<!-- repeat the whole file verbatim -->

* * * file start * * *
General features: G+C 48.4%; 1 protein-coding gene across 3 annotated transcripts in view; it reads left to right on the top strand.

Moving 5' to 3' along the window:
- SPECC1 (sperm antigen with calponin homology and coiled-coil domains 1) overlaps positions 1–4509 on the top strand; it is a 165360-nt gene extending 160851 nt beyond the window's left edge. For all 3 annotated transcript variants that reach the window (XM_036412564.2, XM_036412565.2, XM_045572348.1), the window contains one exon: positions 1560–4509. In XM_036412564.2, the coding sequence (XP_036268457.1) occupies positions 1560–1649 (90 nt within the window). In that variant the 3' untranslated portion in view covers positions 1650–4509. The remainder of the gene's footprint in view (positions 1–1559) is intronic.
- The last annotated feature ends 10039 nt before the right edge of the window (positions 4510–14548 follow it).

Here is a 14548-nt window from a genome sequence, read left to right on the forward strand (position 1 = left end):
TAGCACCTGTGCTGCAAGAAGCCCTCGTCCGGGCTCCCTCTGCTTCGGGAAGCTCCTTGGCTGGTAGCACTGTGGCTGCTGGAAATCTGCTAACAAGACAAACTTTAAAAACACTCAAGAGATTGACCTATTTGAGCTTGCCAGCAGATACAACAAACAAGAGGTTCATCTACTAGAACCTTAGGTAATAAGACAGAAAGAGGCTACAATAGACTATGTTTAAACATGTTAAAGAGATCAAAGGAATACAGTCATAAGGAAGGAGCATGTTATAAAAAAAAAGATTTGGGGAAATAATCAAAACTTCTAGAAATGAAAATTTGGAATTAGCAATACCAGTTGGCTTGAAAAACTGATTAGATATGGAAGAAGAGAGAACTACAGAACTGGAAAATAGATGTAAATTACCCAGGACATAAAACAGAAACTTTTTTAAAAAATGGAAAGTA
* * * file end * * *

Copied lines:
General features: G+C 48.4%; 1 protein-coding gene across 3 annotated transcripts in view; it reads left to right on the top strand.

Moving 5' to 3' along the window:
- SPECC1 (sperm antigen with calponin homology and coiled-coil domains 1) overlaps positions 1–4509 on the top strand; it is a 165360-nt gene extending 160851 nt beyond the window's left edge. For all 3 annotated transcript variants that reach the window (XM_036412564.2, XM_036412565.2, XM_045572348.1), the window contains one exon: positions 1560–4509. In XM_036412564.2, the coding sequence (XP_036268457.1) occupies positions 1560–1649 (90 nt within the window). In that variant the 3' untranslated portion in view covers positions 1650–4509. The remainder of the gene's footprint in view (positions 1–1559) is intronic.
- The last annotated feature ends 10039 nt before the right edge of the window (positions 4510–14548 follow it).

Here is a 14548-nt window from a genome sequence, read left to right on the forward strand (position 1 = left end):
TAGCACCTGTGCTGCAAGAAGCCCTCGTCCGGGCTCCCTCTGCTTCGGGAAGCTCCTTGGCTGGTAGCACTGTGGCTGCTGGAAATCTGCTAACAAGACAAACTTTAAAAACACTCAAGAGATTGACCTATTTGAGCTTGCCAGCAGATACAACAAACAAGAGGTTCATCTACTAGAACCTTAGGTAATAAGACAGAAAGAGGCTACAATAGACTATGTTTAAACATGTTAAAGAGATCAAAGGAATACAGTCATAAGGAAGGAGCATGTTATAAAAAAAAAGATTTGGGGAAATAATCAAAACTTCTAGAAATGAAAATTTGGAATTAGCAATACCAGTTGGCTTGAAAAACTGATTAGATATGGAAGAAGAGAGAACTACAGAACTGGAAAATAGATGTAAATTACCCAGGACATAAAACAGAAACTTTTTTAAAAAATGGAAAGTA